The Suns blew everything up and went really, really young. The storyline is supposed to be a happy one - they land a few budding stars, play tough basketball, and start their climb into contention. So far, though, that just hasn't been the case this year. They get scored on at will and have managed just four wins through 15 games. Only the Mavericks have fewer wins with 2, and Dallas is a special kind of awful this year. It certainly isn't time to panic with Phoenix or write off what they are trying to do, but the climb back to relevance obviously isn't going to be as easy as it seemed it could be for the squad.
So, what should we expect from the team the rest of the way this year? And what does it mean for bettors? In short, I'm not at all optimistic about a turnaround in the short term. Here are three big reasons why:
Defensive incompetence: The Suns are so bad defensively that it's almost incomprehensible. They have allowed 114.3 points per game, which is solidly the worst in the league and a stunning 17.8 points worse than league-best Memphis. They are so bad without the ball that despite having the third most productive offense in the West they have the second biggest negative point differential in the conference behind only Dallas, and the Mavericks have a truly awful offense. They just plain cannot defend.
There are three big issues here, and sadly only two of them can reasonably be addressed. First, core contributors Devin Booker and Brandon Knight are defensive liabilities, and even though they try hard every time out they are very likely to be that way throughout their careers. That means that the team has to find defense elsewhere to make up for those guys when they are on the court - and the team needs them on the court for what they bring in other ways. Second, one of those ways to get defense - Eric Bledsoe - just can't do what he once did anymore. He makes up the backcourt with Booker and Knight, but he has dealt with knee injuries throughout his career, and it is really catching up to him. He's a solid defender still, but not the elite force he was. Barring the discovery of a time machine, that isn't likely to change dramatically, either. The third area provides some hope, though. Tyson Chandler has sadly missed seven games so far this year due to the death of his mother, and he isn't returning for their next game. He's an elite interior defender, and his role on this team is to cover up as many of the shortcomings of this squad as he humanly can. He can only do so much, but the team is dramatically better when he is on the court, so when he is gone there is little hope for the team.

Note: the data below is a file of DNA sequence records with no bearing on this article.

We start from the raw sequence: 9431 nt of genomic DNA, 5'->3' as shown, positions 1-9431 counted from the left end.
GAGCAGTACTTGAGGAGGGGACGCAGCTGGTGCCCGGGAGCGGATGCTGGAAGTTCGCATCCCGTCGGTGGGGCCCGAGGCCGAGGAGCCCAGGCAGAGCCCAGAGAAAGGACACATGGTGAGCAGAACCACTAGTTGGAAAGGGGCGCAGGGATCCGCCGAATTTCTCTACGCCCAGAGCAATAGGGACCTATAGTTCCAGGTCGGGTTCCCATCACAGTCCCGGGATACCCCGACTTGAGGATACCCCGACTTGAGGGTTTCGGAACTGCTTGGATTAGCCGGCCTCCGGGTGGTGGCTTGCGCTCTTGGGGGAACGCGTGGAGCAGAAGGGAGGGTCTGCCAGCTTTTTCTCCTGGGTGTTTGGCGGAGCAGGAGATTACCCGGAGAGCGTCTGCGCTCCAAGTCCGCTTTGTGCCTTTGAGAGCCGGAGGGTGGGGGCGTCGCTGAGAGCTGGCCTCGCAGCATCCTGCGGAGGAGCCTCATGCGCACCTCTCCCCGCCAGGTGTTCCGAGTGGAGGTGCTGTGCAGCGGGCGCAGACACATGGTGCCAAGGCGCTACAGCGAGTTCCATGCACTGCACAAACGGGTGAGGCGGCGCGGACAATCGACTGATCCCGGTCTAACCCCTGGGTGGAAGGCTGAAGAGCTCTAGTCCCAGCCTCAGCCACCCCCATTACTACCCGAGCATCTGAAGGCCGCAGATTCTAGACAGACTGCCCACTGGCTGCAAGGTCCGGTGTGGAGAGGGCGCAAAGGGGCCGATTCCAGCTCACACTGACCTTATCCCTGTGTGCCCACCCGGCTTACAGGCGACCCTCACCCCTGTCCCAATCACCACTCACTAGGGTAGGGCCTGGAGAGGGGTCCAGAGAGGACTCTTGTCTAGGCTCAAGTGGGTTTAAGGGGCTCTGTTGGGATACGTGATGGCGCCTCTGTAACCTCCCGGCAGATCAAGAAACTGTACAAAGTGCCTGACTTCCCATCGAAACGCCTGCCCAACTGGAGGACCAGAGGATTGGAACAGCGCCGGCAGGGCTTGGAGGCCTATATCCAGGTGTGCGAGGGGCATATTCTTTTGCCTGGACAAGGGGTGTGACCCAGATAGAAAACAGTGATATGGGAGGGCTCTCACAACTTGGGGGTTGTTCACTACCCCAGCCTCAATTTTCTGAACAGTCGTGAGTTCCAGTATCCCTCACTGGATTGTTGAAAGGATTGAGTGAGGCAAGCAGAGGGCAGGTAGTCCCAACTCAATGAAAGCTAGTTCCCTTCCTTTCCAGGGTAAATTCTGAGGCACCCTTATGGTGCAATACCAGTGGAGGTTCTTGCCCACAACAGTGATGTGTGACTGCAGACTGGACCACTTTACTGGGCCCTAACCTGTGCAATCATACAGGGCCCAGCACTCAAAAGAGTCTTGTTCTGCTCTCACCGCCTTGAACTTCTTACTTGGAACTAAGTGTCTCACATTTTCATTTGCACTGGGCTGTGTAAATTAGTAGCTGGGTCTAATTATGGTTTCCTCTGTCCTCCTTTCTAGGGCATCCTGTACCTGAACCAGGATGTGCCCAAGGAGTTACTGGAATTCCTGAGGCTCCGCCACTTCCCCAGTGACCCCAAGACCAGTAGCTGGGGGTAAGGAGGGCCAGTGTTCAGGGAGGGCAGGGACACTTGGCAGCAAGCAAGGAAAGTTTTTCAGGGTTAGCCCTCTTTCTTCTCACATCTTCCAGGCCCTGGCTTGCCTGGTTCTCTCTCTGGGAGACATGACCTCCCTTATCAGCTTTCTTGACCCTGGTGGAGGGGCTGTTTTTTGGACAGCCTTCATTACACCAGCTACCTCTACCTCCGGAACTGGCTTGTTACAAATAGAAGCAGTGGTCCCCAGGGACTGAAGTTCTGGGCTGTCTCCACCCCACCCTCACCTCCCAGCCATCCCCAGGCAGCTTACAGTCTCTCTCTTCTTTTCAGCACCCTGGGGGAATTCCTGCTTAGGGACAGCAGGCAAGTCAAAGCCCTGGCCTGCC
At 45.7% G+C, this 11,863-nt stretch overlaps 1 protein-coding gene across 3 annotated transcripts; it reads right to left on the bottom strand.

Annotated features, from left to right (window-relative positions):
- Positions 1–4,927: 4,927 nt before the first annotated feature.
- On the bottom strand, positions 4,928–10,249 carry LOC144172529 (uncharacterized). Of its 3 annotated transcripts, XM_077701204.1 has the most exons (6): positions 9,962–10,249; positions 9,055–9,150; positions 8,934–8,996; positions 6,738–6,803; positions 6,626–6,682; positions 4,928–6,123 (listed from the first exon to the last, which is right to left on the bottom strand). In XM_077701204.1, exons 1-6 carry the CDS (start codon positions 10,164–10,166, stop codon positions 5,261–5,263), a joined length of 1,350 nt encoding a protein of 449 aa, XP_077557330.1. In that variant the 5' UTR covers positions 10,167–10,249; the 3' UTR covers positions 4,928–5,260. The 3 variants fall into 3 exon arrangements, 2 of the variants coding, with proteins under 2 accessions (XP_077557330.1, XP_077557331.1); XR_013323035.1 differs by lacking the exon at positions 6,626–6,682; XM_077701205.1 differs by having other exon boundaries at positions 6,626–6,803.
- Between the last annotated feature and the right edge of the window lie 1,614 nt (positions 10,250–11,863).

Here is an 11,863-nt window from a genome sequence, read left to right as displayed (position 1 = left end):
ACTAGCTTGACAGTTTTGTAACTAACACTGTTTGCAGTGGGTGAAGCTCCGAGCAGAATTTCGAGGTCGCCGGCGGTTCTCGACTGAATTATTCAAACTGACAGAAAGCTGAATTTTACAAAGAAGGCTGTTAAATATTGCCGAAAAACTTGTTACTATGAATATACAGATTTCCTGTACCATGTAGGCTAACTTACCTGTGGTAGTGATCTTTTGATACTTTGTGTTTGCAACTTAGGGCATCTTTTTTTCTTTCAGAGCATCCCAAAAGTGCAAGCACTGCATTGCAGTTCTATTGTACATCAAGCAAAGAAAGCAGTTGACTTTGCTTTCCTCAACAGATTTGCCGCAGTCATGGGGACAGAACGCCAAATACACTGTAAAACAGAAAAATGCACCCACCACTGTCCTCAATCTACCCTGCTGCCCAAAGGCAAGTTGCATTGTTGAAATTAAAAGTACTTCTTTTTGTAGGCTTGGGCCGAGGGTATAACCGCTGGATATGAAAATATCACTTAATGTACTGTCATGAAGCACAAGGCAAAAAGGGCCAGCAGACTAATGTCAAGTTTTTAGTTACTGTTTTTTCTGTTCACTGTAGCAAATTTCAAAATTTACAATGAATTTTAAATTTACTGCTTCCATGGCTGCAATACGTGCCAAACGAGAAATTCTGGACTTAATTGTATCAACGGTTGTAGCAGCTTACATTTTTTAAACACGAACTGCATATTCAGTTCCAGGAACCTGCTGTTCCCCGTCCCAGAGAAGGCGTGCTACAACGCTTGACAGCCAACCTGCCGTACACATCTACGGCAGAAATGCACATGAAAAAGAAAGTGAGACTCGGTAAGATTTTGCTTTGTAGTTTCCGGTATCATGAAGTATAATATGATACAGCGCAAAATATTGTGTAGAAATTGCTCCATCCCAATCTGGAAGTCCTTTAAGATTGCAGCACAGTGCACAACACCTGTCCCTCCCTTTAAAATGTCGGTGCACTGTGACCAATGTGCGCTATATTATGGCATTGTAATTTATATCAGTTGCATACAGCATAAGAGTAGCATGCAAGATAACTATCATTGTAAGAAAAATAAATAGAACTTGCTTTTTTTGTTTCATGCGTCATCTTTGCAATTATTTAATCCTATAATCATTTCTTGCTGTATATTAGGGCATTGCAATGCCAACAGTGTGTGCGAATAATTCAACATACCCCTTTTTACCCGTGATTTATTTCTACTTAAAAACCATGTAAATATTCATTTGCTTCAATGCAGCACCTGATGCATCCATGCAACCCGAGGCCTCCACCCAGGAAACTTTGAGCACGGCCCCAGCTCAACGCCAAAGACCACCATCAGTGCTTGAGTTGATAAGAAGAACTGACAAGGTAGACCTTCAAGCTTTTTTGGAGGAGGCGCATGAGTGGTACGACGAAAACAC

Coaching: Let's not beat around the bush here - the Suns made a horrible coaching decision, and now they are paying for it. Earl Watson, who is just 37, retired as a player in October of 2014 when he didn't make a roster and became a D-League assistant. Last season he joined the Suns as an assistant. He took over on an interim basis when Jeff Hornacek was fired, and despite his 9-24 record the braintrust thought he deserved the job full-time. I have no issue with the guy and his potential, but the last thing a young team needs is a young coach trying to learn his job as the players are trying to learn theirs. It is especially unforgivable given the other options out there. Tom Thibodeau and Scott Brooks were available. If you wanted to go young, Luke Walton had tons more experience, and so do plenty of other rising assistants.
Watson was a risk this team couldn't afford to take. He obviously isn't making headway on defense, and his personnel decisions - like the total lack of playing time for Dragan Bender and Tyler Ulis, for example - are often mystifying. Maybe Watson figures it all out eventually, but he was thrown in way over his head, and it was an irresponsible thing for the front office to do when charged with the development of all this young talent. Management obviously really likes Watson, but by rushing him along they have done him, or his team, no favors.
Offensive deception: On the surface the offense is a strength. They score a lot of points, and you would think that maybe they could use that as a building point - allow a few less points and suddenly you are very competitive. When you look closer, though, you see a different story. Watson has taken a lot of guys who need the ball to score, put them out together, and then let them play at a crazy tempo. That produces points, but not the right way - they are right near the bottom of the league in both assists and assist percentage. Watson just lets his young players try to make their own shot. He must have watched too much of the Lakers in the late Kobe era and somehow thought that that was worth emulating. It's not.
Read more articles by Trevor Whenham
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